Thoughts on the Recent (5.7.0) NPM Bug

There was a bug in NPM as of version 5.7.0. In short, running as a user but using NPM sudo escalation would use the identity of the user as the owner of files modified by NPM, rather than the identity of root. This would happen for any file or directory that NPM would modify, when as root, AIUI.

Relevant bug report here.

This issue has been happening ever since 5.7.0 was released a few hours ago. It seems to have completely broken my filesystem permissions and caused me to have to manually fix the permissions of critical files and folders. I believe that it is related to the commit 94227e1 which is traversing and running chown on the wrong, often critical, filesystem files and folders.

By running sudo npm under a non-root user (root users do not have the same effect), filesystem permissions are being heavily modified. For example, if I run sudo npm --help or sudo npm update -g, both commands cause my filesystem to change ownership of directories such as /etc, /usr, /boot, and other directories needed for running the system. It appears that the ownership is recursively changed to the user currently running npm.

I found that a selection of directories in / were owned by a non-root user after running sudo npm and many binaries in /usr/bin stopped working as their permissions were changed. People experiencing this bug will likely have to fully reinstall their system due to this update.

npm update -g as root:

No output, all packages up to date. Likely still causes a chown to be run silently to root:root. drwxr-xr-x 10 root root 129 Feb 22 03:39 /usr

Then doing a su jared (a non-root user):

sudo npm update -g as jared:

Sometimes EACCES or EPERM output, almost always corrupts the filesystem. drwxr-xr-x 10 jared jared 129 Feb 22 03:39 /usr

Some significant and relevant bits of information can be extracted from this:

  • A flaw in npm broke multiple users systems.
  • npm is commonly run in a “global” mode that requires sudo.

I think this is unacceptable.

We, as people who acknowledge that there are flaws in software, should not be as trusting as we are. We shouldn’t give programs the ability to mutilate our system and potentially make it unusable, just because we want to install lolcat to make things show up as a nice and pretty rainbow colour (yes, lolcat is ruby, not JS, but that’s not the point).

We shouldn’t be using software put in the hands of people that we don’t trust. We shouldn’t be giving root permissions to programs that don’t need it. If a program doesn’t need to be installed system-wide, it shouldn’t need to be run with sudo.

With an organization I work with - Hashbang, Inc. - we let users run amok on a shared system, doing as they please. These users typically want to install some things to make their lives easier, but I’m lazy security-oriented, so we needed a way to let users install software without being able to destroy the system.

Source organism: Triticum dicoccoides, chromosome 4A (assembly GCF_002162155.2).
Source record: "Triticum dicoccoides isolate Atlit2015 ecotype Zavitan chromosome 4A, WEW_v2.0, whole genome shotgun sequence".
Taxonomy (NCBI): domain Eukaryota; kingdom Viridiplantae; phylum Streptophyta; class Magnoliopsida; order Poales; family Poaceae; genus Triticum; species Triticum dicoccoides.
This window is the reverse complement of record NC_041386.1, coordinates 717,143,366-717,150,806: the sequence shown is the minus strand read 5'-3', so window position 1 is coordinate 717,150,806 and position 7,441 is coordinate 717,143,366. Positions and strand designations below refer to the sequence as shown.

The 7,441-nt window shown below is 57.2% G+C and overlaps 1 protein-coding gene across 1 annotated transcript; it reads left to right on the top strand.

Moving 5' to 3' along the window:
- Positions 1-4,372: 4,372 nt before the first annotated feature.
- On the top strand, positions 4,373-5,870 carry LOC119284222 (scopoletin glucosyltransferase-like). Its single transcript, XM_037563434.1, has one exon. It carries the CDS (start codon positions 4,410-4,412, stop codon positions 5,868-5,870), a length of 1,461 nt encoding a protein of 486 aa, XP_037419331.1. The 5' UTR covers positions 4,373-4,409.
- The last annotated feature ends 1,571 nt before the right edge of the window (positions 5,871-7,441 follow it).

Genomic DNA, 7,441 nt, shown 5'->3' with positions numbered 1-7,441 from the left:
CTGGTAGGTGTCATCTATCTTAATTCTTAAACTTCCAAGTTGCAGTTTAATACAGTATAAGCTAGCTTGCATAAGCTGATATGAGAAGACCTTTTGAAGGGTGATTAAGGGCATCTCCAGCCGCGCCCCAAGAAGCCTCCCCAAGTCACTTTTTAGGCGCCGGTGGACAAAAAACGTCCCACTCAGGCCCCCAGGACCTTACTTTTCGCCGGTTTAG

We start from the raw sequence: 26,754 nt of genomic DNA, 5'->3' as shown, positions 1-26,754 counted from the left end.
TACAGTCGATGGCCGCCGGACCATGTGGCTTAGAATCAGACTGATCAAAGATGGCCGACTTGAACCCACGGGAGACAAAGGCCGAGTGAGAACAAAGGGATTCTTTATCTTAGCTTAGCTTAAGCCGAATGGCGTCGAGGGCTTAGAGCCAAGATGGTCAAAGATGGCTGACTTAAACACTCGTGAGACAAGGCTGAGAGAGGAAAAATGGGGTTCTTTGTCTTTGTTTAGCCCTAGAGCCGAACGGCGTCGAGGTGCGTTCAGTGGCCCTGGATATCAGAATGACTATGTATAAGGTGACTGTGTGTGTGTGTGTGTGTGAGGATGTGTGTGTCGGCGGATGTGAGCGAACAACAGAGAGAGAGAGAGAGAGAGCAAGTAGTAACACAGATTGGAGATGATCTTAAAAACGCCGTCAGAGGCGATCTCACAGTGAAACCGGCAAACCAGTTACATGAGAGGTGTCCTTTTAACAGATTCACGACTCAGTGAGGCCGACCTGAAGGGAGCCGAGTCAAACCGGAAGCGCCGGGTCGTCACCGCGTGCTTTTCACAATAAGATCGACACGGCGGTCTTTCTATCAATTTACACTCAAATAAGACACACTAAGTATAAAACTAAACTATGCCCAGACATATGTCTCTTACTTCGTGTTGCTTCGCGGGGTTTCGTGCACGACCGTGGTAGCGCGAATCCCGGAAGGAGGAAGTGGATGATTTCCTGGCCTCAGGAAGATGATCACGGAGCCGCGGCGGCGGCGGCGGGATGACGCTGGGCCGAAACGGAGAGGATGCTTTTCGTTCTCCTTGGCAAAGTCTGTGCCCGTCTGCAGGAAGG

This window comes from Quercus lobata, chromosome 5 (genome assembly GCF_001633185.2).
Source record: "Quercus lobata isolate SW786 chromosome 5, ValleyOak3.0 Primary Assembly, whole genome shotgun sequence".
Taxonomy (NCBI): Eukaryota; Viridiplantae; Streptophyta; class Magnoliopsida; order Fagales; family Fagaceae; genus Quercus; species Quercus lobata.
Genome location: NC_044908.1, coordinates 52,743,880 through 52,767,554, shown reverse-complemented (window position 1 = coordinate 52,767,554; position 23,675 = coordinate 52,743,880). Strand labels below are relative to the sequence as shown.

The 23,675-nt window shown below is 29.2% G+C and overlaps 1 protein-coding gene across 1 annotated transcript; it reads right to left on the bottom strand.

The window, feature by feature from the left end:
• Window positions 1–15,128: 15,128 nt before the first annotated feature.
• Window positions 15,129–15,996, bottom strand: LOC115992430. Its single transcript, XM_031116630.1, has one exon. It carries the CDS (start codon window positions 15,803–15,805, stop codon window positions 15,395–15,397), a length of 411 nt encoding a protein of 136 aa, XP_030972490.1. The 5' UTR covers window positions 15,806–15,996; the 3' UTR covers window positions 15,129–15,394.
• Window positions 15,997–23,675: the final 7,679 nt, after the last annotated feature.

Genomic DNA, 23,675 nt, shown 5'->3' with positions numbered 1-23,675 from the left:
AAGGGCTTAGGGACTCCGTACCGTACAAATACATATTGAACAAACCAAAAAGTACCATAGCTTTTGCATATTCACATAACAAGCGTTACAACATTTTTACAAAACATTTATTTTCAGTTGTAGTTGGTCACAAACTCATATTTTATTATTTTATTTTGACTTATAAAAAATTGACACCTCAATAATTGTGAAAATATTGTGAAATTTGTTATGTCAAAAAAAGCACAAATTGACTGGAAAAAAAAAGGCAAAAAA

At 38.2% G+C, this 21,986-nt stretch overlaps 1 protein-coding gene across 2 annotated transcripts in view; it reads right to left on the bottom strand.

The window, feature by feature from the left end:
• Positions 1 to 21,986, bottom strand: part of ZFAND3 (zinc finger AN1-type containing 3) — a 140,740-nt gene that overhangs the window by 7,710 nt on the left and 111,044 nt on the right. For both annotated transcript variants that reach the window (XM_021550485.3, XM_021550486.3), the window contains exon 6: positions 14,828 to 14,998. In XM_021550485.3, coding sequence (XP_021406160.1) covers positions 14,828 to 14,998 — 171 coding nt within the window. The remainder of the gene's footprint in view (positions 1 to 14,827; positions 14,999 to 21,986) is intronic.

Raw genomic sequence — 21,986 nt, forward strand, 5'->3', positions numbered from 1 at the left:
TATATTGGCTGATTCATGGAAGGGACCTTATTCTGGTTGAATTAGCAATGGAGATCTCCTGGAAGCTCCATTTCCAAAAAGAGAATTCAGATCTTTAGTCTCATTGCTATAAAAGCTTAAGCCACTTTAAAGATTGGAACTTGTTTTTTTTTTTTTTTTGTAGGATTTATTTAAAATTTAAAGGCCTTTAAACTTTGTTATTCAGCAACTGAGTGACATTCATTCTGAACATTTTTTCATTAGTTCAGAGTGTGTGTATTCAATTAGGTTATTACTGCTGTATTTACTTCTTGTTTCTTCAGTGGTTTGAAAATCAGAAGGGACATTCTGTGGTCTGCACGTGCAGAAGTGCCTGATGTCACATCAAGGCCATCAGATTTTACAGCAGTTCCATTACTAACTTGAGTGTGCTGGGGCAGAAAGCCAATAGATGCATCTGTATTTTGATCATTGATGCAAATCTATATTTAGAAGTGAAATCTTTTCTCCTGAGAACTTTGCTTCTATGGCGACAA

A solution

We need a directory where users can put things that don’t need to be permanent, that shouldn’t be able to affect other users, that can be replaced if needed, and don’t need root permissions which - if taken away - can cause the system to become irreparably broken. This directory would be useful for storing their configuration files, their media, and their programs. Wait… That’s just-

$HOME - The directory built by you, for you.

Users have their own directory. They’re allowed to put whatever they want in that directory. They can store NSA secrets, massive amounts of material used for personal satisfaction, games, and other things. There’s no reason we can’t also include binaries, libraries, and configuration files in that directory.

But, NPM requires root!

Actually, while a lot of these binary package installers mostly tell you to use sudo when installing things (with exception to Rust and Go, bless them) you can still make them use your home directory through some simple RC changes.

I’ve set up an example below that you can copy, for Lua, Python, Ruby, and NodeJS. You can look up relevant examples for other software.

# Lua
# Use `--local` when invoking the aliases to get your HOME path.
alias luarocks-5.1="lua5.1 /usr/bin/luarocks"
alias luarocks-5.2="lua5.2 /usr/bin/luarocks"
alias luarocks-5.3="lua5.3 /usr/bin/luarocks"
# Need to do 5.1 last, as it adds to LUA_PATH, which would be picked up by the
# other PATH commands.
eval `lua5.3 /usr/bin/luarocks --bin path`
eval `lua5.2 /usr/bin/luarocks --bin path`
eval `lua5.1 /usr/bin/luarocks --bin path`

# Python, and a few other things
# For Python's package manager `pip`, use the `--user` flag when installing.
export PATH="$HOME/.local/bin:$PATH"

# Ruby
# Ruby automatically installs as user, but most systems don't use the
# Ruby binary installation directory for loading binaries.
export PATH="$HOME/.gem/bin:$PATH"

# Node.js
export PATH="$HOME/.npm_packages/bin:$PATH"
export NODE_PATH="$HOME/.npm_packages/lib/node_modules"
export NPM_CONFIG_PREFIX="$HOME/.npm_packages"

User Services

Programs that don’t need to interact with hardware can often be run as your own user. I’ve recently moved to systemd user units for my Hashbang setup, so I’m able to automatically start my personal nginx webserver when I first connect, and on your systems you can use loginctl enable-linger <user> to set libpam-systemd to start on system startup.

I’ll provide the configuration I use for my personal webserver, as an example of how to start nginx on system startup. You can use this for any software, like a music player. Additionally, you can get rid of a dependency on cron by using systemd timers, as most cron implementations run outside of the users’ session preventing functions like resource limiting from working.

EDIT-2020-08-15: Rewrite to be less snarky.